IS­RAEL-EN­VOY pick vows to change.

Northwest Arkansas Democrat-Gazette - - FRONT PAGE - RICHARD LARDNER

WASH­ING­TON — The at­tor­ney Pres­i­dent Don­ald Trump picked as his am­bas­sador to Is­rael sought to re­pair the dam­age from past at­tacks on po­lit­i­cal op­po­nents, telling law­mak­ers he re­gret­ted us­ing in­flam­ma­tory lan­guage and promised to be “re­spect­ful and mea­sured” should he be con­firmed.

Dur­ing his con­fir­ma­tion hear­ing Thurs­day, David Friedman said he de­served crit­i­cism for in­cen­di­ary com­ments that tar­geted for­mer Pres­i­dent Barack Obama, for­mer Sec­re­tary of State Hil­lary Clin­ton, lib­eral Jewish ad­vo­cacy groups and oth­ers. Friedman had called one group, J Street, “worse than ka­pos” — a ref­er­ence to se­lect Jewish pris­on­ers who helped the Nazis su­per­vise fel­low Jews in con­cen­tra­tion camps dur­ing the Holo­caust.

“Apol­ogy is the first step to atone­ment,” Friedman told the Se­nate For­eign Re­la­tions Com­mit­tee. “I have pro­found dif­fer­ences of opin­ion with J Street. My re­gret is that I did not ex­press my views re­spect­fully.” The son of an Ortho­dox rabbi, Friedman has been a fer­vent sup­porter of Is­raeli set­tle­ments, an op­po­nent of Pales­tinian state­hood and staunch de­fender of Is­rael’s gov­ern­ment.

The hear­ing played out along fa­mil­iar party lines. Repub­li­cans largely sought to play to the Trump nom­i­nee’s strengths, while Democrats aimed for weak spots. Sen. Marco Ru­bio, R-Fla., vig­or­ously de­fended Friedman and re­jected the no­tion that he needed to dis­tance him­self from pas­sion­ately held be­liefs. Ru­bio ar­gued the U.S. should be unashamedly pro-Is­rael, not­ing that the Jewish state is Amer­ica’s staunch­est ally in the volatile Mid­dle East.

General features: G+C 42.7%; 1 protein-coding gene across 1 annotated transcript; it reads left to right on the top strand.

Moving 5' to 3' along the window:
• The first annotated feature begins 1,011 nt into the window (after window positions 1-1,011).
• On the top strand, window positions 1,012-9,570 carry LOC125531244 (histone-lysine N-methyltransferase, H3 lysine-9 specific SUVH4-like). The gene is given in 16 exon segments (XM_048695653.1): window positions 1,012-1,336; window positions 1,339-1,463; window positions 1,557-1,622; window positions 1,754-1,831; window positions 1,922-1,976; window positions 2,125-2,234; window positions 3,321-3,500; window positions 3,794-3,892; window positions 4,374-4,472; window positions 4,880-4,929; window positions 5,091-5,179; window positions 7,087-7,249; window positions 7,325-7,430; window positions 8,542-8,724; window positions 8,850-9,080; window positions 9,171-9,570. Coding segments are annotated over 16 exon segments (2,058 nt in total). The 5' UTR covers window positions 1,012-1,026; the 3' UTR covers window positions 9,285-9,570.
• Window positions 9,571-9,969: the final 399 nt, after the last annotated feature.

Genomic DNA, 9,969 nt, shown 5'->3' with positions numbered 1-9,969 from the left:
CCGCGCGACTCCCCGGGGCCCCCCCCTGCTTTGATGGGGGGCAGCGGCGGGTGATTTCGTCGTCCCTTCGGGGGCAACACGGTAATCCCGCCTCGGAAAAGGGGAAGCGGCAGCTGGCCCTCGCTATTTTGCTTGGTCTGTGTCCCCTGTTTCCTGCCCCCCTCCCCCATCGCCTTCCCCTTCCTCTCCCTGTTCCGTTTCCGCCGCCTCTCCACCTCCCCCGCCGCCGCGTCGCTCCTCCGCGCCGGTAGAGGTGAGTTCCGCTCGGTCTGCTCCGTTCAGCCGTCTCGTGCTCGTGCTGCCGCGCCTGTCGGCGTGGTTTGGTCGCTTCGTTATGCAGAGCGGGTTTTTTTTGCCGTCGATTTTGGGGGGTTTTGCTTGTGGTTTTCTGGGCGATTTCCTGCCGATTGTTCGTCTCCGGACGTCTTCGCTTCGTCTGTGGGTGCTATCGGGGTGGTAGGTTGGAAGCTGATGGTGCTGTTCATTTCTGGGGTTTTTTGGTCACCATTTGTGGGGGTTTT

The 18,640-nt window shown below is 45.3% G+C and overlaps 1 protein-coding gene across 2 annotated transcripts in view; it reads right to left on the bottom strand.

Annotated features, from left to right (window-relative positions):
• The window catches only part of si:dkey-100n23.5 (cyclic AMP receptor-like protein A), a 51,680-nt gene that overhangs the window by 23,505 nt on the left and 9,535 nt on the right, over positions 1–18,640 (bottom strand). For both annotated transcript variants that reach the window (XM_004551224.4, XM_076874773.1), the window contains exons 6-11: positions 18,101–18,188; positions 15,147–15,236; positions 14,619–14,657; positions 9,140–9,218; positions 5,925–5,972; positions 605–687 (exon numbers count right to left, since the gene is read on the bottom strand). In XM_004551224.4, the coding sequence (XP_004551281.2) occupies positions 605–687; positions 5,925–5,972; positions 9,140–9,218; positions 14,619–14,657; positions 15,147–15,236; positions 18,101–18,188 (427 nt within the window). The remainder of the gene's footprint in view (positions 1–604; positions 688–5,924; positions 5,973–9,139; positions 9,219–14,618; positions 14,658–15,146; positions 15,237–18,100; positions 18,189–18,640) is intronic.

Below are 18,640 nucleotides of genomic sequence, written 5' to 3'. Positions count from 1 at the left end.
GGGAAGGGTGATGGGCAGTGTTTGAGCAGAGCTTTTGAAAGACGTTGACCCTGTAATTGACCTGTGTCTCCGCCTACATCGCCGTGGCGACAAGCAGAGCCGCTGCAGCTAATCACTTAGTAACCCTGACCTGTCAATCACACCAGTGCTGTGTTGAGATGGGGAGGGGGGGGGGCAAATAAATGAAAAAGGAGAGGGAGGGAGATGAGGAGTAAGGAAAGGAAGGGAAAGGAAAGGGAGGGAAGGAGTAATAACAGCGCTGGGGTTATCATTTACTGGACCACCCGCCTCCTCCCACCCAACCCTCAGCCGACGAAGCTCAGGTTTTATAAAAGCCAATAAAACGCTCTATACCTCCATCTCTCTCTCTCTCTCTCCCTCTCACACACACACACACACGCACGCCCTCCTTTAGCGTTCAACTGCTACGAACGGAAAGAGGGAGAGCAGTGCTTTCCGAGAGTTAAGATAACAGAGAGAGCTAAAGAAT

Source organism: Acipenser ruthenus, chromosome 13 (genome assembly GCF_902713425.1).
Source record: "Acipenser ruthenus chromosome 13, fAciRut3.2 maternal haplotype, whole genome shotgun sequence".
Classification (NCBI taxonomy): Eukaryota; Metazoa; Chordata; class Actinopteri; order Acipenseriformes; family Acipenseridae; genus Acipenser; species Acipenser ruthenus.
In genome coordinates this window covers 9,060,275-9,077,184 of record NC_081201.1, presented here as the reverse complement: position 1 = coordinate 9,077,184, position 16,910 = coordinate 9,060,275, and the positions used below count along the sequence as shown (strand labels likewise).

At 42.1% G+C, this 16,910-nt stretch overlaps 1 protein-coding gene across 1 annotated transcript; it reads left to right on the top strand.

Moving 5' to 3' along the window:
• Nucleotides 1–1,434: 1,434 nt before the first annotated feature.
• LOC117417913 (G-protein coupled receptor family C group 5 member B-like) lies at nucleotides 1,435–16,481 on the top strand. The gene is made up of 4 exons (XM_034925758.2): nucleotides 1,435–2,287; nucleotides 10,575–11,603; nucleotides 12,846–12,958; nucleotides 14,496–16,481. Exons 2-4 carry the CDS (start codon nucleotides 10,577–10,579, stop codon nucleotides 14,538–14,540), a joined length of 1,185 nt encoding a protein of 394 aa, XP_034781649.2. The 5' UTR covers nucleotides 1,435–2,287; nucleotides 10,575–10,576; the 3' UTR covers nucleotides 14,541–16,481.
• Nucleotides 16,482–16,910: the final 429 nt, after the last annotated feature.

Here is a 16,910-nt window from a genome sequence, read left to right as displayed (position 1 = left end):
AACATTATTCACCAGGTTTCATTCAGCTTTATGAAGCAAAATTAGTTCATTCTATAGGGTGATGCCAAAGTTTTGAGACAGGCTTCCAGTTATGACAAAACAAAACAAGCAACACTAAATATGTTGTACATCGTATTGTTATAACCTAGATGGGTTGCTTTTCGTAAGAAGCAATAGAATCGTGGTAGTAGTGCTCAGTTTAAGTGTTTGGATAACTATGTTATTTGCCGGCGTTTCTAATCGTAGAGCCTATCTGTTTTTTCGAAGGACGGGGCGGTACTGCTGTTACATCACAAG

But Sen. Tom Udall, D-N.M., de­liv­ered a blis­ter­ing as­sess­ment of Friedman’s record, which the se­na­tor said is full of in­sult­ing com­ments and ex­treme views. Friedman la­bels any­one who dis­agrees with him, in­clud­ing the en­tire Obama State Depart­ment, as anti-Semitic, Udall said.

Udall re­ferred to a let­ter from five for­mer Amer­i­can am­bas­sadors to Is­rael who called Friedman un­fit for the post. The for­mer en­voys, who served Repub­li­can and Demo­cratic pres­i­dents, cited ex­am­ples of Friedman’s “ex­treme, rad­i­cal po­si­tions,” such as be­liev­ing it would not be il­le­gal for Is­rael to an­nex the oc­cu­pied West Bank.

Dur­ing the hear­ing, Friedman as­sured mem­bers he would not cam­paign for such an an­nex­a­tion. He also cau­tioned against the ex­pan­sion of set­tle­ments in the West Bank. “It makes sense to tread very care­fully there,” Friedman said, echo­ing words used by Trump.

The let­ter op­pos­ing Friedman’s nom­i­na­tion was signed by Thomas Pick­er­ing, Wil­liam Har­rop, Ed­ward Walker, Daniel Kurtzer and James Cun­ning­ham.

Friedman said he “ab­so­lutely” sup­ports a two-state so­lu­tion, but said he’s skep­ti­cal such an ap­proach can suc­ceed be­cause Pales­tini­ans haven’t re­nounced ter­ror­ism and have re­fused to ac­cept Is­rael as a Jewish state. But he said he would be “de­lighted” if it were pos­si­ble to reach a two-state agree­ment.

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